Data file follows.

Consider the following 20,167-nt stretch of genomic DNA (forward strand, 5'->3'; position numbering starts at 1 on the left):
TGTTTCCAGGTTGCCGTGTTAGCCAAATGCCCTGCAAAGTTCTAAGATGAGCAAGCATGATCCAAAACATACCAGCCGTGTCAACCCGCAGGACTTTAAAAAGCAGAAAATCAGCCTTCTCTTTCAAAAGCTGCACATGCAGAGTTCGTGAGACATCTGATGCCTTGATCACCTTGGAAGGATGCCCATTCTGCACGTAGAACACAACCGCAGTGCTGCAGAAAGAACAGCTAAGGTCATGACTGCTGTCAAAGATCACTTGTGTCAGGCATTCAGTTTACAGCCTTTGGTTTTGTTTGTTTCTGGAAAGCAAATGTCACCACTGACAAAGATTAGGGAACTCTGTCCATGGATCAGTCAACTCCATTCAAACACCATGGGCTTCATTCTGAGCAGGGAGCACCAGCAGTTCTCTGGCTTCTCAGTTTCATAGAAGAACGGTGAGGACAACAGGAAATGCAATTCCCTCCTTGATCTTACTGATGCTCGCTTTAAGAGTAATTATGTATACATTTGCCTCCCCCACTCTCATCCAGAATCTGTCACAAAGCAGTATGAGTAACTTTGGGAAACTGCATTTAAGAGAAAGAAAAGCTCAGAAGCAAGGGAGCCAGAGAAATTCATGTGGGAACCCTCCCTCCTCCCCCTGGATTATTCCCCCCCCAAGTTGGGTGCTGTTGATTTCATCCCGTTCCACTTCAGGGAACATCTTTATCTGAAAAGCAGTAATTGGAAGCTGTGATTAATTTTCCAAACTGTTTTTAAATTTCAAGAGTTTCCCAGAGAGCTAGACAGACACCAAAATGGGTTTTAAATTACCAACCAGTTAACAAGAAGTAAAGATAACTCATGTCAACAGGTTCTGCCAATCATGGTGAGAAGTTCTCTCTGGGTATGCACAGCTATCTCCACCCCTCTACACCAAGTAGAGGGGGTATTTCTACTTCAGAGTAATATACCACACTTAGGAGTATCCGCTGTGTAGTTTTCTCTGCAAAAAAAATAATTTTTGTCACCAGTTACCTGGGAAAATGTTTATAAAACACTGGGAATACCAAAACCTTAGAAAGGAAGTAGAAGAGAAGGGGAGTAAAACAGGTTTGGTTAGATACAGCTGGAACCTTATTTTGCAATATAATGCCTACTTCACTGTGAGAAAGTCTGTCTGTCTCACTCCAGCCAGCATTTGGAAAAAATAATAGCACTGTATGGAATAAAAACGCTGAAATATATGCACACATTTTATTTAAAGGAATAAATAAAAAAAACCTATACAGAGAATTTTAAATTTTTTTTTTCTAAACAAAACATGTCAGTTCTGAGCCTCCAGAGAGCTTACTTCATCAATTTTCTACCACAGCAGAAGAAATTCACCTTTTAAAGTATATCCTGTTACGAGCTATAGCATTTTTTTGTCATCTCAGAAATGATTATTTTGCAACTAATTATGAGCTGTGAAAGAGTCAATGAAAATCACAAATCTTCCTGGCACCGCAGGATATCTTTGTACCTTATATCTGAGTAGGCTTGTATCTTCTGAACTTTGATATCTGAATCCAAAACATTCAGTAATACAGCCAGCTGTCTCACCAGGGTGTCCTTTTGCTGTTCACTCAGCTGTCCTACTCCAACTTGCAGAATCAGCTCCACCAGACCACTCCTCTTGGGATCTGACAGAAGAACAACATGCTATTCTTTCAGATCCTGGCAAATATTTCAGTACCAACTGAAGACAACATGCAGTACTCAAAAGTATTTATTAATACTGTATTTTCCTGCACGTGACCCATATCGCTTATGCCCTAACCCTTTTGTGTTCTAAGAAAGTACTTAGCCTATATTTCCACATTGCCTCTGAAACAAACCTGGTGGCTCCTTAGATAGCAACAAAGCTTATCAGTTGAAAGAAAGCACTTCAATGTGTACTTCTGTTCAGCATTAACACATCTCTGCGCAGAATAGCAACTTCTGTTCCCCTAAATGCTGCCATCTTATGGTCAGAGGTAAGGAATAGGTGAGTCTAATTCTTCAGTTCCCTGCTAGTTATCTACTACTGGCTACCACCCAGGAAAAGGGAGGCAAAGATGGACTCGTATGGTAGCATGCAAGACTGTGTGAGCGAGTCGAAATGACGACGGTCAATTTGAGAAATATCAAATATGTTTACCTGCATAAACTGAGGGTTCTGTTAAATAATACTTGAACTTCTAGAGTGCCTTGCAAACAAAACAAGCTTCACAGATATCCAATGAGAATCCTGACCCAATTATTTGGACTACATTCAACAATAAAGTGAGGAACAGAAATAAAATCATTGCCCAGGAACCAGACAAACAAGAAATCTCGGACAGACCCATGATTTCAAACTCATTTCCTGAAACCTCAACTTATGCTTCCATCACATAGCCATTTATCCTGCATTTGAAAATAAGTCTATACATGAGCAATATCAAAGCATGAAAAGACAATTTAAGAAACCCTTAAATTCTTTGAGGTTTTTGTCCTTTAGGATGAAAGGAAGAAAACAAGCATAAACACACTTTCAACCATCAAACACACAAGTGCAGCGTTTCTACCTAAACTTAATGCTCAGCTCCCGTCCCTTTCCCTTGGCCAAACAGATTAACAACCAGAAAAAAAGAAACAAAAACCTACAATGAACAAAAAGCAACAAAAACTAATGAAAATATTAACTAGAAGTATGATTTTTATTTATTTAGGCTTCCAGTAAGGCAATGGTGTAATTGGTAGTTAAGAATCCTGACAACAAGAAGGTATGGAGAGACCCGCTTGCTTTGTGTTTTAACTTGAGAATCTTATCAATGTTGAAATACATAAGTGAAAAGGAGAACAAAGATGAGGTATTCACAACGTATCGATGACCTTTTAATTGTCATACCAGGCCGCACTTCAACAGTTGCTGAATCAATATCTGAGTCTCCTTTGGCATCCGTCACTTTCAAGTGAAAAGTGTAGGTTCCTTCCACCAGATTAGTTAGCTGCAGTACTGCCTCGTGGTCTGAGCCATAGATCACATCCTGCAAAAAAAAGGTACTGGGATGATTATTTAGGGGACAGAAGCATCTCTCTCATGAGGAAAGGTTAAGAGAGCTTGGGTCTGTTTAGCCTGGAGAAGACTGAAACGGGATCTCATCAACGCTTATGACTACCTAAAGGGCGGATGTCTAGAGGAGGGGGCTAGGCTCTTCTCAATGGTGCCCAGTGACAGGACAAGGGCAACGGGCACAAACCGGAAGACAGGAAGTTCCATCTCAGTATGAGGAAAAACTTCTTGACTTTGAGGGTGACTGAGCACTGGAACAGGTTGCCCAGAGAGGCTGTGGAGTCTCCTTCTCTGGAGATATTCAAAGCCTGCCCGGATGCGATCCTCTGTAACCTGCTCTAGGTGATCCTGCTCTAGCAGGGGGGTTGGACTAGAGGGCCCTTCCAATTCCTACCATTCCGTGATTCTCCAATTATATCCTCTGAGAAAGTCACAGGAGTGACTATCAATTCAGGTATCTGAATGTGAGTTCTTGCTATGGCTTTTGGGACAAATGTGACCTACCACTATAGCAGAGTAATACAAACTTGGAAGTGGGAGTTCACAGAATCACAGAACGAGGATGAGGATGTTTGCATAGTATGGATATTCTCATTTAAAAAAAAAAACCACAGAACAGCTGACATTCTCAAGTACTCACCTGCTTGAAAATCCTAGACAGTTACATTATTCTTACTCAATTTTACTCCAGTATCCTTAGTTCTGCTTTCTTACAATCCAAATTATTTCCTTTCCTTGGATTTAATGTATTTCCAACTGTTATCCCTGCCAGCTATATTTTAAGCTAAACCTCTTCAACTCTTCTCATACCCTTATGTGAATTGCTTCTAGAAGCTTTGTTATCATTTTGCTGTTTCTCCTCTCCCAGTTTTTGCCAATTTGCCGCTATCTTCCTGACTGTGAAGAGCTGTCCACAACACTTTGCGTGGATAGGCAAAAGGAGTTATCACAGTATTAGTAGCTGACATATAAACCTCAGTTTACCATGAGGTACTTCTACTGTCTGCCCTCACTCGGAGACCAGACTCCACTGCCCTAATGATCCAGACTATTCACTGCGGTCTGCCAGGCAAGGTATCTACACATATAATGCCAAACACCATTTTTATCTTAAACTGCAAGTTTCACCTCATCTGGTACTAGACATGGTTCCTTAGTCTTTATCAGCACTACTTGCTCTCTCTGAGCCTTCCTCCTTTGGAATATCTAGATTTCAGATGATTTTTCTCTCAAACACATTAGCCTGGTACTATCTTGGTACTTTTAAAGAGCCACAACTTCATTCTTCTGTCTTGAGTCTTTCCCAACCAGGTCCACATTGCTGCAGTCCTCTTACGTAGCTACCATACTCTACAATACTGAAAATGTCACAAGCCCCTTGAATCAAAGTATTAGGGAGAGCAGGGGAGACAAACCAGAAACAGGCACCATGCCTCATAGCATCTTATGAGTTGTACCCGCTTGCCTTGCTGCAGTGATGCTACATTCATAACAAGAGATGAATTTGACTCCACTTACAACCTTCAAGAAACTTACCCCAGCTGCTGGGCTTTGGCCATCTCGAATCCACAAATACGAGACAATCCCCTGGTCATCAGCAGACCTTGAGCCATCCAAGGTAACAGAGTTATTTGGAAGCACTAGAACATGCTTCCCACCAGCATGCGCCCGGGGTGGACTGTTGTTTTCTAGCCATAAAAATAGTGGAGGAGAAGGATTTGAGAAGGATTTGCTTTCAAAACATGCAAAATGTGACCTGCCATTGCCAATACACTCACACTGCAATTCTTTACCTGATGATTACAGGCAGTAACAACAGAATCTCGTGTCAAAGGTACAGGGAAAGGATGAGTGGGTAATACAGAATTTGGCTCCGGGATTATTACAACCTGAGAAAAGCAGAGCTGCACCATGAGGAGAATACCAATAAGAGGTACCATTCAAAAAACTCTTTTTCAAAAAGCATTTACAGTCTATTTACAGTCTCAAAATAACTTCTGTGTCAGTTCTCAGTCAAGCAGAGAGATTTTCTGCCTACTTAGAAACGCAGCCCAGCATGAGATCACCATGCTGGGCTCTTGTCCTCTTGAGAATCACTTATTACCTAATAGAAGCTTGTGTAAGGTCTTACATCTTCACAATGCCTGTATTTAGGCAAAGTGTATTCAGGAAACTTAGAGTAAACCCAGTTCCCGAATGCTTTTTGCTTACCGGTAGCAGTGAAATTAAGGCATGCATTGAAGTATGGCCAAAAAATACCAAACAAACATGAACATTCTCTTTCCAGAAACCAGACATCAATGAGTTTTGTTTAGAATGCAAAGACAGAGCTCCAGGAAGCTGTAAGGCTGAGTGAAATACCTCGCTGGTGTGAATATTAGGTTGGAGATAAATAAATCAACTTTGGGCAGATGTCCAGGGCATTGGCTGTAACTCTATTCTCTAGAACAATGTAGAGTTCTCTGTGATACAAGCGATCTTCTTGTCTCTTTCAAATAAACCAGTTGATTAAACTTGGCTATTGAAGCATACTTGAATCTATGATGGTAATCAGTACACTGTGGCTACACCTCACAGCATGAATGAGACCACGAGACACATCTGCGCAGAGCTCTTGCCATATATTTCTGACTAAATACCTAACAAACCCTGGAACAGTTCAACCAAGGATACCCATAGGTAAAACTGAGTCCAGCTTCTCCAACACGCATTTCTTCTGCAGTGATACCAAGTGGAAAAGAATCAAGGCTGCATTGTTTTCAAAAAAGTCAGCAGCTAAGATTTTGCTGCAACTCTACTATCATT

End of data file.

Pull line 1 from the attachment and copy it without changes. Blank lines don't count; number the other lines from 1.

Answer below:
Consider the following 20,167-nt stretch of genomic DNA (forward strand, 5'->3'; position numbering starts at 1 on the left):